Russians flee to Georgia as protesters face down Putin's troops
25th September 2022

Russian opposition to Putin’s Ukraine invasion grows as families flee to Georgia to escape conscription: Shock troops arrest 2,000 protesters nation-wide in clampdown – as even allies turn on regime and blame mobilisation for mass exodus and anti-war demos

  •  In Dagestan, videos shared to social media show women in head scarves chasing police away from a rally
  •  Women also protested in Siberian city of Yakutsk, chanting ‘No to genocide!’ and marching around police
  •  At least 2,000 people have been arrested in recent days for anti-conscription demonstrations around Russia
  • Thousands fleeing to neighbouring countries- photos show some dragging suitcases across Georgian border

Russian opposition to Putin’s mobilisation continues to grow, with families fleeing to Georgia to escape conscription and more than 2,000 protesters arrested nation-wide since Wednesday.

And now even Vladimir Putin’s allies are speaking out against the way civilians are being conscripted, with officers having resorted to using stun guns and truncheons on protesting crowds in recent days.

The speaker of Russia’s upper house Valentina Matvienko said ‘such excesses are absolutely unacceptable’, adding: ‘I consider it absolutely right that they are triggering a sharp reaction in society.’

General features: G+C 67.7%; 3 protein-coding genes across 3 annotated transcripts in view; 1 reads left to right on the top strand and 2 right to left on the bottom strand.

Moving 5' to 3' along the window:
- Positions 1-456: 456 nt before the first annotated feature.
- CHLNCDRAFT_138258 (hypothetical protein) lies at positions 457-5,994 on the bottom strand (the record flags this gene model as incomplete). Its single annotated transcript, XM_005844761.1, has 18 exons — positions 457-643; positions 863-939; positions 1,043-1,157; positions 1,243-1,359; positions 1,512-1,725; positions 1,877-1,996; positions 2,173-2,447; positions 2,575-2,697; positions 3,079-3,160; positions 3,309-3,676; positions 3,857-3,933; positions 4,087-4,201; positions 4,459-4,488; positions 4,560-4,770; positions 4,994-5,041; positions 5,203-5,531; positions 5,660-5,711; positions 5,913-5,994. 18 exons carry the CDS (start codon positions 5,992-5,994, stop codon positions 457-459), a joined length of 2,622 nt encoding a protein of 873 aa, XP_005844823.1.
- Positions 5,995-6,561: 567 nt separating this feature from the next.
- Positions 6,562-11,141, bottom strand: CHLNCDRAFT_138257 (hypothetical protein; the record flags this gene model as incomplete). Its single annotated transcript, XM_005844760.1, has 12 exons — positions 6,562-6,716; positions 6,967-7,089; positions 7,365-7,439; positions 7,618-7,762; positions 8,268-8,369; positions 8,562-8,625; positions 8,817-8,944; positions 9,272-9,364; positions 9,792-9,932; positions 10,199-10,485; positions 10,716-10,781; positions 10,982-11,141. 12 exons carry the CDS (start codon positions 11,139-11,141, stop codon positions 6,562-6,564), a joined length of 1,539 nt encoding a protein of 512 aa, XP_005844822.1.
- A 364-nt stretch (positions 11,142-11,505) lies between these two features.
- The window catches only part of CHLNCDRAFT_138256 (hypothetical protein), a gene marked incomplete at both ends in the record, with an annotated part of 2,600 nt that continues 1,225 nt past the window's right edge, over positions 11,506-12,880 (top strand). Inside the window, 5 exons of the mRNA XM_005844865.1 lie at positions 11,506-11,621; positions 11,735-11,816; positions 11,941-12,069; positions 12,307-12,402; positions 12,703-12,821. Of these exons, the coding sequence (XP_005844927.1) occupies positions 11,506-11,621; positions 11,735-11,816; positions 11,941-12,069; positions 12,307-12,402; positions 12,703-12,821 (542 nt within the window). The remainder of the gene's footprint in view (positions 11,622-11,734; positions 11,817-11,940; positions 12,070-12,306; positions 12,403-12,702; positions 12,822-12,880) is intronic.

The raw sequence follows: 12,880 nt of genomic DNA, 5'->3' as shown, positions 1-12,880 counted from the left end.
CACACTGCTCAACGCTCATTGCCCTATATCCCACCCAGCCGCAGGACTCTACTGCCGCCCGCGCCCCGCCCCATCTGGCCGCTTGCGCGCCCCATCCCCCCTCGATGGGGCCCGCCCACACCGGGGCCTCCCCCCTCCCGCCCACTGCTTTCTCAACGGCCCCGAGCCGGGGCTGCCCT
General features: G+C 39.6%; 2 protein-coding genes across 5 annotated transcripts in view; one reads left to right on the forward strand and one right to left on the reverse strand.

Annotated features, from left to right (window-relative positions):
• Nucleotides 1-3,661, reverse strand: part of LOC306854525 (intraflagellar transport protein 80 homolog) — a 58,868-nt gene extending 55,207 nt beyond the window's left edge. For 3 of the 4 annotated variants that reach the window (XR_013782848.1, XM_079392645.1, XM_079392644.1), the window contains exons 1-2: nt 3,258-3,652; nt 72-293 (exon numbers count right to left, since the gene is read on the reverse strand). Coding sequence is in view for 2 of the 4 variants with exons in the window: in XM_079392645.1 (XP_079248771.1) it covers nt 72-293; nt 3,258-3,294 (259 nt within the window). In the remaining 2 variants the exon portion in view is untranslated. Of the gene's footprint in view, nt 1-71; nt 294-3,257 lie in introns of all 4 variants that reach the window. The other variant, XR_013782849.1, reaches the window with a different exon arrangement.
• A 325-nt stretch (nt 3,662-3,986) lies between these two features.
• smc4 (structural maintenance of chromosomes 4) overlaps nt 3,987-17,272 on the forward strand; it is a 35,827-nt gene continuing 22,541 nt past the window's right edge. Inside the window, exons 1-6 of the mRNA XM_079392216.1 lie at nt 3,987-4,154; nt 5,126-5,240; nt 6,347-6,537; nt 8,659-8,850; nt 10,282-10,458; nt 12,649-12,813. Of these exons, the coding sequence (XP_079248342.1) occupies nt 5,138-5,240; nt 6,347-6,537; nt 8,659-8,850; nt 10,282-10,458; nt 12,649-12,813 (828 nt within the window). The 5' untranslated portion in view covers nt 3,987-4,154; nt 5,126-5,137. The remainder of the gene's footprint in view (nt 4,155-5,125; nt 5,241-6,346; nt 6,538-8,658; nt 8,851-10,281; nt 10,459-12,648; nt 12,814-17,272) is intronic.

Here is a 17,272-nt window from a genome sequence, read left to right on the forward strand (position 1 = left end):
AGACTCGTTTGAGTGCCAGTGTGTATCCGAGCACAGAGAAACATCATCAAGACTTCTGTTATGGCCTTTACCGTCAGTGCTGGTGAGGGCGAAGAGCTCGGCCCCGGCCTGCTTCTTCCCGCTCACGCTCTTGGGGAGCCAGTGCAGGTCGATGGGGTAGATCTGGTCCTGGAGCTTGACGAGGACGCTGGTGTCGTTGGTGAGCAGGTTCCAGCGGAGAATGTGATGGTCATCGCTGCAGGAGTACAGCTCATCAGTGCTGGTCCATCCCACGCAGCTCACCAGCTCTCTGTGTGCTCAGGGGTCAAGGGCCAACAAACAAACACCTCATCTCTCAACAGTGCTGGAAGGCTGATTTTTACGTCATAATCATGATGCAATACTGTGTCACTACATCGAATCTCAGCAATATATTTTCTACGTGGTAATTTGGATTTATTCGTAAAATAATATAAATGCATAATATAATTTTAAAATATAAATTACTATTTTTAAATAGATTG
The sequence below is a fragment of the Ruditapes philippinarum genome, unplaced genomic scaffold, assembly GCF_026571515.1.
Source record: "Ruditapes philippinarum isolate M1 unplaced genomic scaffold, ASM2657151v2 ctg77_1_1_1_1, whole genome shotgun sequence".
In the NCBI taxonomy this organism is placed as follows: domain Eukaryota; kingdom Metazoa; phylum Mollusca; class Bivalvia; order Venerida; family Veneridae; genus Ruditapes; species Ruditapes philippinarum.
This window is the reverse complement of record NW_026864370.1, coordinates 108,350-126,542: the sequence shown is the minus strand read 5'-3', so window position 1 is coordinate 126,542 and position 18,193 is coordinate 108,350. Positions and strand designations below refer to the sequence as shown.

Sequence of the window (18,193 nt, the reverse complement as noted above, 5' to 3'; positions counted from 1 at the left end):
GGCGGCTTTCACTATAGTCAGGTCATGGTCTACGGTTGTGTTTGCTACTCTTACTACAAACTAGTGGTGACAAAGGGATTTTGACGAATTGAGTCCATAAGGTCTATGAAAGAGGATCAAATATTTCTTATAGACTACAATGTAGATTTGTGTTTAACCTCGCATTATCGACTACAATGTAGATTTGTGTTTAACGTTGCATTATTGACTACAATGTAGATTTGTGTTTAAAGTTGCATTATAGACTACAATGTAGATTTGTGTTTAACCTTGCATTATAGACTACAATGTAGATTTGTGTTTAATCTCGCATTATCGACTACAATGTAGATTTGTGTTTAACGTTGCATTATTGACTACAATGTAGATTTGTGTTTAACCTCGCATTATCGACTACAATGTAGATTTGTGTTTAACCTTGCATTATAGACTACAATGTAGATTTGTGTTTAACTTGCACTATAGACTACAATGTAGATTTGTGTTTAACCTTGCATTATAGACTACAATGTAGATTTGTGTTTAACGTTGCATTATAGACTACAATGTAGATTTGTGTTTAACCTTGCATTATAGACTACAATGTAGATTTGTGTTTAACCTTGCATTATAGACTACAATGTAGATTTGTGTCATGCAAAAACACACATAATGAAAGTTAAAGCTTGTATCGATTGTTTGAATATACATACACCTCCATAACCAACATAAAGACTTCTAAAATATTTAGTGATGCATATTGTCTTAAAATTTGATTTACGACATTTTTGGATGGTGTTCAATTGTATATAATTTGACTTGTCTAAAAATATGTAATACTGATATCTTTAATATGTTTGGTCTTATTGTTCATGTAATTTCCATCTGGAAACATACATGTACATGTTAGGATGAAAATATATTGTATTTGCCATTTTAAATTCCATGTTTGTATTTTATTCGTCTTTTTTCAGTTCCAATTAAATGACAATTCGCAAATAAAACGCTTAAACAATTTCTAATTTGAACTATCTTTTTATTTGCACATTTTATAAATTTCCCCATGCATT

But she did try to deflect the blame away from the Kremlin, arguing that the governors of Russia’s 85 federal regions held ‘full responsibility’ for enforcing the conscription order.

Meanwhile, Valeriy Fadeev, the Russian government’s human rights ombudsman, yesterday expressed concern that 70 fathers of large families and nurses without military skills had been drafted.

And Margarita Simonyan, the head of the pro-Putin state-owned Russia Today media group, posted examples of violations on her Telegram channel, including a doctor with no previous military experience being told he would have to operate a grenade launcher. 

In the mainly Muslim area of Dagestan today, videos shared to social media show women in head scarves chasing police away from a rally and standing in front of police cars carrying detained protesters, demanding their release.

Dozens of women chanted ‘No to war!’ in the Dagestani capital of Makhachkala, while police fired warning shots to disperse more than 100 people who blocked a highway in the region in an attempt to prevent their men being mobilised.

OVD-Info group, an independent Russian human rights monitor, said it was concerned by reports of ‘very tough detentions’ occurring in the region.